Humans have been using and modifying rivers for millennia to improve our quality of life. Rivers provide many services: water supply, irrigation, navigation, hydropower, fishing and more. However, these activities are often carried out at a high environmental cost: river degradation. We have caused river fragmentation, water quality deterioration, flow regime modification, and habitat modification and destruction, collectively leading to decline in fish stocks.
We have built barriers, such as weirs, dams and sluices for water management, hydropower and land drainage. These barriers in rivers and on coasts prevent fish migrations for reproduction, feeding and other purposes. Currently, migratory fish that require access to and within our freshwater ecosystems are threatened around the world and fish stocks are declining rapidly.
Many species of salmon, shad, giant catfishes, dourado, sturgeons and eel migrate between the sea and the rivers to complete their life cycle. Other species must make extensive migrations within their home rivers to reach critical habitats. Free migration routes for fish are crucial to their survival. If they cannot reach their breeding ground, the species will decline and eventually become extinct. This fate has fallen already on many fish species all over the world.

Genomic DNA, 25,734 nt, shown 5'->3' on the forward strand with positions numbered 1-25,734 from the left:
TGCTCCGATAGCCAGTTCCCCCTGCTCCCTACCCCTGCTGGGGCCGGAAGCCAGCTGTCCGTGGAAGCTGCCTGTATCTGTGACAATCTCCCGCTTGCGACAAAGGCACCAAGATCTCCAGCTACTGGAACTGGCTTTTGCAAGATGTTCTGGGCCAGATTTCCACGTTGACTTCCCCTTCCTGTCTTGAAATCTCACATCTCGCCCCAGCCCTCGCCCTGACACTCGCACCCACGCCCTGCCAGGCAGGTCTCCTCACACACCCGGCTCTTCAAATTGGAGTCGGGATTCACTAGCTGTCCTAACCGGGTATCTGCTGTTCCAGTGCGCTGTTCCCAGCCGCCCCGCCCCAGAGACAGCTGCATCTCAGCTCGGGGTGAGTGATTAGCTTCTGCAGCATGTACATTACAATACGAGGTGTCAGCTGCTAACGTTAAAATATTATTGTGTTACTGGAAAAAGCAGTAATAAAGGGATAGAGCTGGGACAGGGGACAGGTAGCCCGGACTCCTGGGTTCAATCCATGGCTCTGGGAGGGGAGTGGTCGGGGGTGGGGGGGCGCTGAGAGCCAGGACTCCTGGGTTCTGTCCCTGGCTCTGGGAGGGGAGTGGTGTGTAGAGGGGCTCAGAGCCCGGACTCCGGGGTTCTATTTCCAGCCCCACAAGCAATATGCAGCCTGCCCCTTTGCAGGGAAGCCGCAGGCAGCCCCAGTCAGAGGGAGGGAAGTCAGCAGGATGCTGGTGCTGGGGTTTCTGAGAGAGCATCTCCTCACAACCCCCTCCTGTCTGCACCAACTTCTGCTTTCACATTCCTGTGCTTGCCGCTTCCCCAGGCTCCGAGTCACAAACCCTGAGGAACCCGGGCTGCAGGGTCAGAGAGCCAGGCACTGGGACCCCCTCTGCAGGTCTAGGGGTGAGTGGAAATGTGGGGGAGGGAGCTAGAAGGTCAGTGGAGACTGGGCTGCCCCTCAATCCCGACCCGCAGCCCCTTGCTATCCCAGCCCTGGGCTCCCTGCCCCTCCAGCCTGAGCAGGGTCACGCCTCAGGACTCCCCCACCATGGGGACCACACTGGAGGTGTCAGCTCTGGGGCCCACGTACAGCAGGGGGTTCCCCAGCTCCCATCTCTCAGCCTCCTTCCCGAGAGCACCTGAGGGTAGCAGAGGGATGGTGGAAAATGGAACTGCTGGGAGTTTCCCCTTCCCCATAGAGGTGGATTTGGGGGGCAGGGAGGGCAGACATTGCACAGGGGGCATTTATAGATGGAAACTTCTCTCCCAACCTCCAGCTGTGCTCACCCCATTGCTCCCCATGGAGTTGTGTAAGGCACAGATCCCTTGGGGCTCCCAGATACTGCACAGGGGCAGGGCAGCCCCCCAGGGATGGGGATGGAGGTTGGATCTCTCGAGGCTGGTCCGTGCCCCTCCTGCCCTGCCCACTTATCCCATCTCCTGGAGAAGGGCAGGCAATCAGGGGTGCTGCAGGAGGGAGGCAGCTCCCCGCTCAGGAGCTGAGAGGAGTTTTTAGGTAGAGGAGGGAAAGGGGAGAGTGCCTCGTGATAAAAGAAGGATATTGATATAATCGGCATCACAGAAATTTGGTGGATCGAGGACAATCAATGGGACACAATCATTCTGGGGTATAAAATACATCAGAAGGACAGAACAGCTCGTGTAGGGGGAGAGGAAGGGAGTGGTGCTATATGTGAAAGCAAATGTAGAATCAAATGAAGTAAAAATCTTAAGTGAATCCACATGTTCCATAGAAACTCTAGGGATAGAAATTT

Primary food source
Around the world, millions of people rely on freshwater migratory fish as a primary food source and for their livelihoods. For example in the Mekong River basin, 50 million people depend on the river and the food it provides for nutrition and an income. The collapse of fish stocks has a devastating effect on the food security of these people, which includes millions of the world’s poorest people.
Restore fish migration
Conservationists and water and natural resource managers are working together to improve migration possibilities for fish in rivers and deltas. We see it as our shared responsibility to find solutions and restore free fish migration. We aim to recover healthy rivers and prevent future degradation and species extinction. We do this to improve environmental conditions, which we owe to future generations, and to ensure the sustenance of the millions of human lives that depend on rivers. In order to accomplish this brighter future, we need to start by educating people and raising awareness of the current situation as well as solutions to the problems.
For more information about fish migration, restoration measures and a free download of the Guidance 'From sea to source' see www.fromseatosource.com.